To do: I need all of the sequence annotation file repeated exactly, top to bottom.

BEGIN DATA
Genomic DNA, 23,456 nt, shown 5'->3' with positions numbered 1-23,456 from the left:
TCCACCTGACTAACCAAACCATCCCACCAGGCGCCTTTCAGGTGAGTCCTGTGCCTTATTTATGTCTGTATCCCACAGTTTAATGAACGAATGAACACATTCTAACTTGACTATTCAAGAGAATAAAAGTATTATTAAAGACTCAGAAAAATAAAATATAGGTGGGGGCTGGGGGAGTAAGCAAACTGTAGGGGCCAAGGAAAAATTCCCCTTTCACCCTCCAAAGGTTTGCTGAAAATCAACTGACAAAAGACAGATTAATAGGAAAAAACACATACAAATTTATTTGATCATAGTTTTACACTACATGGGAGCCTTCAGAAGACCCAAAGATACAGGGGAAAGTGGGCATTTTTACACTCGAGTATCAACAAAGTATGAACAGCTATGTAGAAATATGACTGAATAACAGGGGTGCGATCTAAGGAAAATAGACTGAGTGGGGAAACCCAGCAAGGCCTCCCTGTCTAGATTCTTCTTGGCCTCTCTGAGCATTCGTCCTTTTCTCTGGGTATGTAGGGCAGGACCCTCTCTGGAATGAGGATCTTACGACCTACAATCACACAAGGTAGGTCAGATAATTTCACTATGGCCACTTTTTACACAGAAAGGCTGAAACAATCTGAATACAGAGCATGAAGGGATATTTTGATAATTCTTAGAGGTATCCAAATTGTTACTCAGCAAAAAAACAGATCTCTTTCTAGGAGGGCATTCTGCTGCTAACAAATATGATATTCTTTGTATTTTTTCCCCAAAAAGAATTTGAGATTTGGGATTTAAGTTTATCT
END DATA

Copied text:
Genomic DNA, 23,456 nt, shown 5'->3' with positions numbered 1-23,456 from the left:
TCCACCTGACTAACCAAACCATCCCACCAGGCGCCTTTCAGGTGAGTCCTGTGCCTTATTTATGTCTGTATCCCACAGTTTAATGAACGAATGAACACATTCTAACTTGACTATTCAAGAGAATAAAAGTATTATTAAAGACTCAGAAAAATAAAATATAGGTGGGGGCTGGGGGAGTAAGCAAACTGTAGGGGCCAAGGAAAAATTCCCCTTTCACCCTCCAAAGGTTTGCTGAAAATCAACTGACAAAAGACAGATTAATAGGAAAAAACACATACAAATTTATTTGATCATAGTTTTACACTACATGGGAGCCTTCAGAAGACCCAAAGATACAGGGGAAAGTGGGCATTTTTACACTCGAGTATCAACAAAGTATGAACAGCTATGTAGAAATATGACTGAATAACAGGGGTGCGATCTAAGGAAAATAGACTGAGTGGGGAAACCCAGCAAGGCCTCCCTGTCTAGATTCTTCTTGGCCTCTCTGAGCATTCGTCCTTTTCTCTGGGTATGTAGGGCAGGACCCTCTCTGGAATGAGGATCTTACGACCTACAATCACACAAGGTAGGTCAGATAATTTCACTATGGCCACTTTTTACACAGAAAGGCTGAAACAATCTGAATACAGAGCATGAAGGGATATTTTGATAATTCTTAGAGGTATCCAAATTGTTACTCAGCAAAAAAACAGATCTCTTTCTAGGAGGGCATTCTGCTGCTAACAAATATGATATTCTTTGTATTTTTTCCCCAAAAAGAATTTGAGATTTGGGATTTAAGTTTATCT